Ok, can someone help us before we crack up?

(9 Posts)
NarkyNamechanger Sun 18-Aug-13 18:15:49

Dd is 2.11 and high maintenance. She's always been a high needs baby, screaming easily, very clingy and demanding, and has only been sleeping consistently through the night for 4 months.

Her general behaviour is fine, she's a good eater, plays nicely, shares her mum and home with other children (I'm a childminder- I know I know!) , has never hit or bitten or been jealous.

But she screams. A lot. She cries, she whines, she screeches and shouts. Not so much in a tantruming way but it just seems to be her default setting and her way of communicating. Her language is excellent and way above expected for her age so I don't think it's a frustration in not being able to verbalise her feelings.

I've tried every trick in the book. Ignoring, praising good talking and using her 'big girl voice', sending her to a thinking spot every time, telling her off but nothing is working. If anything it's getting worse.

I have a degree in childcare and yet I can't fix my own child. I'm at a loss, please help!

Tee2072 Sun 18-Aug-13 18:25:41

Sanctions. Don't just tell her off, take something away. A treat, a toy, something she likes.

When she can speak nicely, she can get it back.

NarkyNamechanger Sun 18-Aug-13 18:34:22

What sort of things? I don't think there's anything I could take that would bother her. Due to my job she'd just tootle off and get something else from the playroom.

Tee2072 Sun 18-Aug-13 18:35:25

Well, it doesn't have to be a toy. My son gets bedtime story removed, for example, or computer time or something similar.

NarkyNamechanger Sun 18-Aug-13 18:45:53

Ah yes. Ok and does he get warnings or is it instant removal? I'm thinking- she does 30-40+ times a day, I might run out of things to remove.

Tee2072 Sun 18-Aug-13 19:00:11

Well, hopefully you'll only have to do it once or twice!

He gets warnings.

She's a bit young to remove a bedtime story if she screams hours before bedtime, surely? Doesn't the sanction need to be more immediate than that?

I had success with DD by pretending I couldn't understand her when she screamed or whined. I tried very hard not to show annoyance or frustration, just did a slightly bored 'pardon,darling? I don't know what you're saying' or 'I can't understand you when you speak like that' or really hammed it up with 'No, sorry, I have absolutely no idea what you're saying to me.' A little sarcastic I suppose but because I only responded or got her what she wanted when she talked properly, she quite quickly got the message.

NarkyNamechanger Sun 18-Aug-13 20:30:50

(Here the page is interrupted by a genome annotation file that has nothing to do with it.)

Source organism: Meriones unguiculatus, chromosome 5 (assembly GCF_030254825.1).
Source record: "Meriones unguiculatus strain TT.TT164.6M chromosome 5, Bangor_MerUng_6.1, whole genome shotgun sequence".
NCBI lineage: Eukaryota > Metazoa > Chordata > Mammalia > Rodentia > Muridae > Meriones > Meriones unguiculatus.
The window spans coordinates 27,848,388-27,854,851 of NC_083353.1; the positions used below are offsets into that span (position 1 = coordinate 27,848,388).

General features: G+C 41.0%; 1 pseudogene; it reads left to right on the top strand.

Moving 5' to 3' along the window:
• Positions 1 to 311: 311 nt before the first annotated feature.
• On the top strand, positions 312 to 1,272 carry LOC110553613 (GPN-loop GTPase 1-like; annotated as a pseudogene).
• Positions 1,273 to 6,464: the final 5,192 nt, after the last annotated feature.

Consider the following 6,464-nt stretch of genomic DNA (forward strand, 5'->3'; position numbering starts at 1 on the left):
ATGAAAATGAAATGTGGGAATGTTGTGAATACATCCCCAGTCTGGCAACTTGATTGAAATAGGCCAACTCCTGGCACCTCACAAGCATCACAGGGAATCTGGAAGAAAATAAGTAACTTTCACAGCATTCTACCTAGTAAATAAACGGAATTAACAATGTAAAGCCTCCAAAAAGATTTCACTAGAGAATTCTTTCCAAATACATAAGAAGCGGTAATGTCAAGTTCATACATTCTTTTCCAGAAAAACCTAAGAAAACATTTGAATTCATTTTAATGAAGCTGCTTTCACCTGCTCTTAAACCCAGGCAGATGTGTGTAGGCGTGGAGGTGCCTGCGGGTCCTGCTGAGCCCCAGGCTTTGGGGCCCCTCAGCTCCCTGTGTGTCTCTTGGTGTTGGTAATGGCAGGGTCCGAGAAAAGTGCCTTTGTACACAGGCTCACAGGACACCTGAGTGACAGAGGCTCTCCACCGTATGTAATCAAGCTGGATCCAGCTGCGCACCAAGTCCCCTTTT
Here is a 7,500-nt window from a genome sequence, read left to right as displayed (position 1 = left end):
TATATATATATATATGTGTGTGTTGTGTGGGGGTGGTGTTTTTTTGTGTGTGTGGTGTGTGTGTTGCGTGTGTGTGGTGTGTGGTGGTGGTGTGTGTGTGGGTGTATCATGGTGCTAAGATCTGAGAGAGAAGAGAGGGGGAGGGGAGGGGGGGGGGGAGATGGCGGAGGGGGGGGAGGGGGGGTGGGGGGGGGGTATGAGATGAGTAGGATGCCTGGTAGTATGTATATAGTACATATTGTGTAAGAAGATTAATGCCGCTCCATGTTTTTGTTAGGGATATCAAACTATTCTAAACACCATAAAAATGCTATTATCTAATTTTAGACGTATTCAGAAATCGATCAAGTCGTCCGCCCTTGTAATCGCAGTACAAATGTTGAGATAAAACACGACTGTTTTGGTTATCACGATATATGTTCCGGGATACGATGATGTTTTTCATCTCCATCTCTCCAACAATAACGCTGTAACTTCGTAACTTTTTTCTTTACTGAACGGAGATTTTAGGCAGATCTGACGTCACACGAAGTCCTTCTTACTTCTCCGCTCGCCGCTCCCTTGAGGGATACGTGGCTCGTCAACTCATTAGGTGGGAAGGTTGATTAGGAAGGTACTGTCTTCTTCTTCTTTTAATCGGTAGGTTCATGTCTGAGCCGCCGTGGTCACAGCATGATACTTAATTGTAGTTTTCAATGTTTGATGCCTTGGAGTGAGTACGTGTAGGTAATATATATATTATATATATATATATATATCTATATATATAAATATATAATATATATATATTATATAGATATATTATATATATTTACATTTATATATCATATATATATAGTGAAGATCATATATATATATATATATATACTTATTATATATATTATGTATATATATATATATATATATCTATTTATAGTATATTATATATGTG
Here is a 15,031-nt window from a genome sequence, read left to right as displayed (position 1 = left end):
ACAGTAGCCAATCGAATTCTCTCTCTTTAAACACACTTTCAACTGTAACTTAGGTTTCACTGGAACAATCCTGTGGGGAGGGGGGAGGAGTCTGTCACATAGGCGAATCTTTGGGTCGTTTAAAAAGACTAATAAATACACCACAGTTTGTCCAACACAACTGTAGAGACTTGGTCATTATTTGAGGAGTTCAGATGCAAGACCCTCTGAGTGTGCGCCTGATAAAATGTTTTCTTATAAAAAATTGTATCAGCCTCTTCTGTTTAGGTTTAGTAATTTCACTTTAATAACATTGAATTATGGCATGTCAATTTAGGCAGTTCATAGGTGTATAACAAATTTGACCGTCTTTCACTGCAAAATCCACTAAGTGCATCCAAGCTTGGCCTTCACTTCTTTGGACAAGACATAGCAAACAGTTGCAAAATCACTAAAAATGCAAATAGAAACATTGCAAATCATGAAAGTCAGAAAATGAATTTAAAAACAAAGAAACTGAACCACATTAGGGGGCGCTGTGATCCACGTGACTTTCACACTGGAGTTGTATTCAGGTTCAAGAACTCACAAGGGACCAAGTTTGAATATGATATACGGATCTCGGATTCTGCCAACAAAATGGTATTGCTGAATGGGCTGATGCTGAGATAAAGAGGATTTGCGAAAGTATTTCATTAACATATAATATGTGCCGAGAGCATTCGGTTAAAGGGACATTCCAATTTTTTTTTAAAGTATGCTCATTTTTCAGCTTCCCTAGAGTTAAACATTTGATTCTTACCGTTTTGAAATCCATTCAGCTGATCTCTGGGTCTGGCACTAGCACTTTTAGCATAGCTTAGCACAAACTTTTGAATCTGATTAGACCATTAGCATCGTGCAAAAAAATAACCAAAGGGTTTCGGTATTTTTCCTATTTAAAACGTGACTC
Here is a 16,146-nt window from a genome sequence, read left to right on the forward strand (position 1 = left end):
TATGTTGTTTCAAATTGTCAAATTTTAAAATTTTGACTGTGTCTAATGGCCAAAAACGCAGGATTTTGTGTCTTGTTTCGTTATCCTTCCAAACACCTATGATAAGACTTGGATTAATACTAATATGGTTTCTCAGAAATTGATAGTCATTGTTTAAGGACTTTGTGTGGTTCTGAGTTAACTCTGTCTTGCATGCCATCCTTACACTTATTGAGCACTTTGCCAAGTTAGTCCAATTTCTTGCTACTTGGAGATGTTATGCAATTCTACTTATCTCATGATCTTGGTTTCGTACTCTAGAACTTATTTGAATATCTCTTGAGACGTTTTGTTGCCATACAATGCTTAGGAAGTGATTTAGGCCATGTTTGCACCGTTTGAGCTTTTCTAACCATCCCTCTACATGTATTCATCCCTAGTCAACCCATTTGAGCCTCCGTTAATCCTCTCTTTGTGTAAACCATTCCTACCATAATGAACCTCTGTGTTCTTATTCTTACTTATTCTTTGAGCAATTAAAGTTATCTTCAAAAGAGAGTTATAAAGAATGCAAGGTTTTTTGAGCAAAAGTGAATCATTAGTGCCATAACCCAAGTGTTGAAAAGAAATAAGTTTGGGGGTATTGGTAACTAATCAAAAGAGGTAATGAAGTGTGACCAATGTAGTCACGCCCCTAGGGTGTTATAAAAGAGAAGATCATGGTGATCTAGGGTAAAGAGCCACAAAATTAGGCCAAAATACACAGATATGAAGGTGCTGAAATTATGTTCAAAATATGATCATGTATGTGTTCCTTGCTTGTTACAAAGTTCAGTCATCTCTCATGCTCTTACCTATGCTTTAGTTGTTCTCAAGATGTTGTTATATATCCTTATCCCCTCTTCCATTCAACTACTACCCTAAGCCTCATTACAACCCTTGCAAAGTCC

Ok food for thought.

I put her to bed shortly after my last post and prefixed the whole situation with 'if you go to bed nicely with no silliness, mummy will read you a story' . I usually read her a story anyway but it worked. smile

I think I need to break it down into chunks. ATM, punishments which don't happen for several hours probably won't work because not only will she forget, but so will I!

I do tell her I can't understand baby voices, and she'll immediately say it nicely but it doesn't stop her doing literally 10 or15 seconds later.

It's all very draining.

DoItTooJulia Sun 18-Aug-13 20:40:49

Ok. I would explain everything. Quietly, calmly and repeatedly if necessary.

Also, I had two tricks when my ds1 was this age.

One, to tell him that there are two ways to do this (whatever the problem activity is). The easy way or the hard way. The easy way is the one where you don't make a fuss and we just get on with it. Then we can have an extra story, a big cuddle, a play with your playmobil (or whatever her absolute favourite thing is). Or we can do it the hard way. I used to say mommy prefers the easy way, but it will get done whatever. I also used to show him what it was like. If he wanted a biscuit or something I would have a full on tantrum, just like he would. He used to be utterly stunned. And quiet.

The other one was to tell him, really calmly that I have to be a good mommy and good mommys have to do some unpopular things, but they HAVE to be done. Good mommys make sure their children are well fed, clothed, have their teeth brushed etc etc.

At this age they understand so much, including nuances and things that you think are too grown up for them.

My final idea would be the element of surprise. If there is something that triggers the episode, like say, getting dressed in the morning I would totally mix it up. Make it fun. Sometimes I would get dressed all wrong. Pants on my head type of thing. Dance round like a loon. Get dressed in the kitchen. Again, usually met with stunned silence or giggles. Humour is your friend, even when you could scream!

Good luck!

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